Chips aren’t cash!

A friendly reminder from the LV Sun:

If $5,000 casino chips could talk, what would this one say? It might explain its recent travels and how it has ended up in the custody of a cashier at the MGM Grand, who questioned whether it really belonged to the gambler who turned it in.

The gambler, a poker player, made the mistake of treating the chip like currency. And all he’s got to show for it today is a piece of paper – a receipt for the chip he no longer has – and no money.

The harsh lesson he learned is that this isn’t old Vegas, where casino chips were the coin of the realm, used to settle debts between friends, buy groceries and pay for haircuts.

That culture started to change 20 years ago when Nevada defined tokens as the property of individual casinos and prohibited their use “for any monetary purpose” outside the casino. They were simply intended as stand-ins for cash, loaned to players for the sole purpose of gambling.

The regulation was adopted to bring state law in line with federal rules prohibiting the creation of new currencies and with existing casino accounting procedures. The rule also has favorable tax implications for casinos, which aren’t taxed on unreturned chips.

But churches still find chips in collection baskets and gamblers frequently tip with chips.

So Nolan Dalla, one of many poker players who casually trade, borrow and gift poker chips to colleagues, was surprised to learn he was, technically, breaking Nevada law.

Las Vegas SUN: Chips no longer good as cash

I’ve discussed this issue from several angles. For example, lets say you are an employee and someone tips you a $5,000 chip, or you just find one out on the carpet. In most casinos (including the one I worked at) you’re required to report both immediately. As far as money on the floor goes, to this day I won’t pick up money I see down there, because not doing this was really hammered home to us. If I see a quarter on the floor, I’ll still say to someone nearby, “Hey, there’s a quarter–why don’t you take it.” You see, if the quarter belonged to a patron, taking it would be theft, and if it belonged to the casino (fell out of a hopper, etc), taking it would be skimming. Casinos aren’t mellow about either one.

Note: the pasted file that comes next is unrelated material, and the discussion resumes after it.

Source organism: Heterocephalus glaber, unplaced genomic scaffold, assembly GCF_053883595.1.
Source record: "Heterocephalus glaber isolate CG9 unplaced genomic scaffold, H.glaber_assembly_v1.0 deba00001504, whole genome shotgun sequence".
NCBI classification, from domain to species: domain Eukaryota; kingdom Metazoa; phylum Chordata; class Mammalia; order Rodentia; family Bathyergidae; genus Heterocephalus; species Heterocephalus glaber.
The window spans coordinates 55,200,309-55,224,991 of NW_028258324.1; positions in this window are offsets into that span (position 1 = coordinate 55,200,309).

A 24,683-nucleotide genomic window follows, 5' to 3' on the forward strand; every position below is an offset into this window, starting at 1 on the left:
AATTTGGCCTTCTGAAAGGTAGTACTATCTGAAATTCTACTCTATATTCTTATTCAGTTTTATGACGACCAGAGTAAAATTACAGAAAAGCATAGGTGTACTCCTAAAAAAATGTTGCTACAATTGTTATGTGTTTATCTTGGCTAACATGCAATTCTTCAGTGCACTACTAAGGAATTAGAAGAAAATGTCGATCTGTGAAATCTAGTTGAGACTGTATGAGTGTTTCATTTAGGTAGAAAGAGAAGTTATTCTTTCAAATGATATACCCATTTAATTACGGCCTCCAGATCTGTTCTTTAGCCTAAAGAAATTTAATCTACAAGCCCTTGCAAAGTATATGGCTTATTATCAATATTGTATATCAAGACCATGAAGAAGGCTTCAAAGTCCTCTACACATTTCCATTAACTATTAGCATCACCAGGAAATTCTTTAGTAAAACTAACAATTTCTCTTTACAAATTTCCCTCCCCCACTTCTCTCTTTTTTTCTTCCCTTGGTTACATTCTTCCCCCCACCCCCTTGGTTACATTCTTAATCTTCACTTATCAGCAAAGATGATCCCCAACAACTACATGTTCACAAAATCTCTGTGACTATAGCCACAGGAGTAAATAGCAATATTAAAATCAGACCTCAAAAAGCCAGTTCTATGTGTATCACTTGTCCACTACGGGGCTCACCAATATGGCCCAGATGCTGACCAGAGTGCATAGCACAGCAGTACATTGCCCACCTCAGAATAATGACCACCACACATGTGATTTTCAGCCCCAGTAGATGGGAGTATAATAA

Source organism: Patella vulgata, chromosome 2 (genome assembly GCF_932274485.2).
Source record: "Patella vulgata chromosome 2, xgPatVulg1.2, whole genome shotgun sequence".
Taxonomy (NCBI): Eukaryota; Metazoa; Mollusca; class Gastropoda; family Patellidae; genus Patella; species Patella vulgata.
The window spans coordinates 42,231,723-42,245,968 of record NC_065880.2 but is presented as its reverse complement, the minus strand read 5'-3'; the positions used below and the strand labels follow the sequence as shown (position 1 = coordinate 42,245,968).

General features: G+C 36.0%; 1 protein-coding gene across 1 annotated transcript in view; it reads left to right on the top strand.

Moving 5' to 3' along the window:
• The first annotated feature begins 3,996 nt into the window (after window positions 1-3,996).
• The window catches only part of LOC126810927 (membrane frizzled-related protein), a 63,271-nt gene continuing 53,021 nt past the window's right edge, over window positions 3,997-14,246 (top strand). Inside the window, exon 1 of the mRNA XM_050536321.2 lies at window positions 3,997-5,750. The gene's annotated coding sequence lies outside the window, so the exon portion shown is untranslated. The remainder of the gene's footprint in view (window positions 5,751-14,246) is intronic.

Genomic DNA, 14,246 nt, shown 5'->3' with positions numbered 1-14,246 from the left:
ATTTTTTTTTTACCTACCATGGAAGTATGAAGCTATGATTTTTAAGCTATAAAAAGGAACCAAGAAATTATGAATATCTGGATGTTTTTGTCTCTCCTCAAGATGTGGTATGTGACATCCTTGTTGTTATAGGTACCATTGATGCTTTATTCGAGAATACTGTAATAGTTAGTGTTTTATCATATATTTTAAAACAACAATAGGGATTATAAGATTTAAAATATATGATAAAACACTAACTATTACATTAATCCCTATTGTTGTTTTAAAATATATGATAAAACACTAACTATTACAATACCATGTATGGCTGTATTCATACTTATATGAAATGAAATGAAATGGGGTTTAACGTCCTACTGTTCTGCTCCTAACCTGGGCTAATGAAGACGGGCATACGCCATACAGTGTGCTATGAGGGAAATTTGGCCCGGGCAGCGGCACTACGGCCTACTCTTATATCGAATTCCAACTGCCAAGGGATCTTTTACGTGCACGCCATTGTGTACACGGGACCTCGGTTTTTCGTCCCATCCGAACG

Anyway, some people I’ve talked to have said that they’d just give the $5,000 chip to a friend to cash in for them. And I’d tell them that what happened to Nolan would happen to them. Apparently I was right. Casinos pretty much know who’s got $5000 chips, and anyone who walks up to the cage with one of them is going trip an alarm. Because, let’s face it, if you’re betting $5000 a hand or more, you’re not going to be cashing out one chip. In fact, you might not be cashing out at all, but either using whatever chips you have to settle markers or socking a credit away for your next trip. So I can see how this would happen.

On the other hand, anyone who’s familiar with poker players at all knows that Nolan’s description of how he got the chip rings absolutely true. And it’s not like he’s some bum off the street–he’s very, very well known in the poker world. I say, if the chip is genuine, give him his money. But, as always, be on guard for counterfeit and stolen chips.

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